The food gave him strength. He propped himself against the cool metal headboard, watching the desert emerge from the darkness. Somewhere in the distance a coyote bade the night good-bye. A rabbit nibbled at some grass in the corral - probably as much for the morning moisture as nutrition. A horse snorted and stomped a fly off its fetlock. His horse? It was all so peaceful…until memory of the previous morning returned.
  It had been a dawn identical to this one when he slipped from their camp and raced the morning sun over the ridge to a secret cleft in the rocks. He had found the vein of gold shortly before dusk the previous night and quickly chipped off enough to fill a rawhide bag. In high spirits, he had stashed the gold with the idea of retrieving it in the morning. As a practical joke, he planned to line the frying pan with gold while Ramsey slept. The next morning he found the vein again and couldn't resist chipping a little more gold before digging up the sack. He had chipped only a few pieces of gold-laced quartz when he heard the first rifle shot. That was when the fun and games had stopped…and the nightmare began.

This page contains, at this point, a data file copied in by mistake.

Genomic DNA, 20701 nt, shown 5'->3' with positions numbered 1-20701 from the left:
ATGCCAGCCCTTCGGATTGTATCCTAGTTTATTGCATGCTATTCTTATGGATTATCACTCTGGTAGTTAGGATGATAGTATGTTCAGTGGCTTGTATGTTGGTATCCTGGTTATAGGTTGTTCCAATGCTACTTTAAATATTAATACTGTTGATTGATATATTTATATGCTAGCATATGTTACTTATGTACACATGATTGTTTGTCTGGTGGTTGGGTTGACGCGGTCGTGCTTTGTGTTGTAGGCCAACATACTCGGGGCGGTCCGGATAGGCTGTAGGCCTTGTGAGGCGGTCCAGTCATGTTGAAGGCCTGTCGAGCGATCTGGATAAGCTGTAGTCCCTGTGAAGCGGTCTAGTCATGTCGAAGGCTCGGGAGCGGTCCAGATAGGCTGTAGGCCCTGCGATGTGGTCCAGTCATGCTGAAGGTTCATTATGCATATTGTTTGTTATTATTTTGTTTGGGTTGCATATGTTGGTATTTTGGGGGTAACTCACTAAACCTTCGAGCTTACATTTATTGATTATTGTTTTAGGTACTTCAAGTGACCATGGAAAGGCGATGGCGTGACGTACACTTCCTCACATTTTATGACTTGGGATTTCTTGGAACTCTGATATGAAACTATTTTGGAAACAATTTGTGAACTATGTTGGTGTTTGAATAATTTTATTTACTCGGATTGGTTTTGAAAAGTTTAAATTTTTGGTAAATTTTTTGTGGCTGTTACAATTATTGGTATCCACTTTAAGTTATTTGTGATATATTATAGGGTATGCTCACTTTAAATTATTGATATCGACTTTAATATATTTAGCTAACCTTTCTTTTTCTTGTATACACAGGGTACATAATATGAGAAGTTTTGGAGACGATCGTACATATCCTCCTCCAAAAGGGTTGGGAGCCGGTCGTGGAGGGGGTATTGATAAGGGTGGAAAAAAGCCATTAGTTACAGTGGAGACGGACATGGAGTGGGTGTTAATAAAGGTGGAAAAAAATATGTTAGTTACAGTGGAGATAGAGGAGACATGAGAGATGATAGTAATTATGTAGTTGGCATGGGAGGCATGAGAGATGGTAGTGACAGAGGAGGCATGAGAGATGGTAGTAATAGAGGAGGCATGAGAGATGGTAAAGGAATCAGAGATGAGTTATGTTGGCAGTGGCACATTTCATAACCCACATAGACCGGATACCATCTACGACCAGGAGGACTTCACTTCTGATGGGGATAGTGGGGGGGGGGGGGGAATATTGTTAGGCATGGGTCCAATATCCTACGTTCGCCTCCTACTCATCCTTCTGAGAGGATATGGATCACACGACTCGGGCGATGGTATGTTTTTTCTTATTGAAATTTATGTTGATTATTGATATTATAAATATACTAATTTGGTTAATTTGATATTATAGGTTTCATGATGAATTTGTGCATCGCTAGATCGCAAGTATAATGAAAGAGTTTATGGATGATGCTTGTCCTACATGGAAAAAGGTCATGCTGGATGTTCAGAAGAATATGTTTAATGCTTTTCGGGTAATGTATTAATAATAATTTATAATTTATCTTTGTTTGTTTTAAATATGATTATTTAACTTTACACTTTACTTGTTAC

Ramsey had been so sure that the only things they need fear in this godforsaken land were rattlesnakes and heat. Catlin had assumed Ramsey knew what he was talking about, but why would he? Ramsey had been in the Arizona Territory less than a year before he invited Catlin to join him. At nineteen, they were two typical greenhorn kids trying to convince themselves that they could conquer the world.
  Two months ago, when Catlin had received the letter from Ramsey inviting him to help work a claim, Catlin had taken the first train west. The farm in Pennsylvania was green and lush, but it lacked the excitement and adventure of the west. Besides, since childhood, Ramsey and Catlin had been a team, hunting and fishing together. Both were excellent trackers and the game they brought home testified to their accuracy with a Winchester. With their invincible sources pooled, how could they fail in this new endeavor?
  Somewhere in his musing, he fell asleep and began dreaming. This time Ramsey crouched behind the rock with his pockets full of gold ore and watched the scene below. Now Catlin was tied down, staring up into the icy black eyes of his captor. The Apache backed away, the tip of his shiny knife stained with blood. Pain wrenched at Catlin's side. Apparently the black-eyed devil had stabbed him. The savage grabbed Catlin's shirt, ripping the skin from his chest.